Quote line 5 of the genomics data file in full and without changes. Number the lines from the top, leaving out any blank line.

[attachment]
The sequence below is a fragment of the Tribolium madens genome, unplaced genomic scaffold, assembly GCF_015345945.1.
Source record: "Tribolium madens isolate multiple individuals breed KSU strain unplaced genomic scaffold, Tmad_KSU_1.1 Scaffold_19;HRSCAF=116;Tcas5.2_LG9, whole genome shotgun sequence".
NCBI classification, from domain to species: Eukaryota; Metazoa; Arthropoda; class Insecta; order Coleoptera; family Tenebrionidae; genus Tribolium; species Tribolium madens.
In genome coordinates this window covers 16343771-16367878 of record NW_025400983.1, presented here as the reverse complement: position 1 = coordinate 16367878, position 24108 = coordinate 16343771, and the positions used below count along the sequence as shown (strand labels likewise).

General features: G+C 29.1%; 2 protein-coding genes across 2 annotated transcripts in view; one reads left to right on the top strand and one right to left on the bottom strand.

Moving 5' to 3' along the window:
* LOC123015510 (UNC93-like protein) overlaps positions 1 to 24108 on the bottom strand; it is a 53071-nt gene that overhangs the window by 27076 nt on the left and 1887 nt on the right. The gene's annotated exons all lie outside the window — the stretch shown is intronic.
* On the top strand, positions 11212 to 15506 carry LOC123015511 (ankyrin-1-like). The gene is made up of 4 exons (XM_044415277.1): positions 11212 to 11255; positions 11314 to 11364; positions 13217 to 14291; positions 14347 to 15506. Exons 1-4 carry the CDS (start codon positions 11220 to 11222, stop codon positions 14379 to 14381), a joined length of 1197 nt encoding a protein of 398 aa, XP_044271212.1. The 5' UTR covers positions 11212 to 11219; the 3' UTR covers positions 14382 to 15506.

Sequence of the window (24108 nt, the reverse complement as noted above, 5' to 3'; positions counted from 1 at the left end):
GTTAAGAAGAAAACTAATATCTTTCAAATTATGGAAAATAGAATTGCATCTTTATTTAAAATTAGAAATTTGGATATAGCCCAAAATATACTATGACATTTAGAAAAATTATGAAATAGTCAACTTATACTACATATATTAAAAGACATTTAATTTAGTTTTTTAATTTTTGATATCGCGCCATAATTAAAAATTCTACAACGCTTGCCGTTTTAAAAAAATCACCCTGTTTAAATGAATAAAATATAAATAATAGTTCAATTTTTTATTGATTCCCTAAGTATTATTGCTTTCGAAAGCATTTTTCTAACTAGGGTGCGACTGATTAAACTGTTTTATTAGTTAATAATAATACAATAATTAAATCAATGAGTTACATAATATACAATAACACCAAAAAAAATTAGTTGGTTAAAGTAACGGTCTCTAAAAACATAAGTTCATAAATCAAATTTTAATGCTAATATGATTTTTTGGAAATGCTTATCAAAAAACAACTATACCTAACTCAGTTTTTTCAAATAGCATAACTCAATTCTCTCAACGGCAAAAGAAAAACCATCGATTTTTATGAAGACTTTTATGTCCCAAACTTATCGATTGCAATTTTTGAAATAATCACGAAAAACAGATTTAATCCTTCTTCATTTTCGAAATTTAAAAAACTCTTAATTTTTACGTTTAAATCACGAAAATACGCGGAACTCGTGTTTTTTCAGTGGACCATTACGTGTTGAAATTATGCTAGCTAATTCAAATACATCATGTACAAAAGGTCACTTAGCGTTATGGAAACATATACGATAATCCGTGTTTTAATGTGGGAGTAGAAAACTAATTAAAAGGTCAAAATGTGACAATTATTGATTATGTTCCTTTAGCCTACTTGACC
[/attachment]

General features: G+C 29.1%; 2 protein-coding genes across 2 annotated transcripts in view; one reads left to right on the top strand and one right to left on the bottom strand.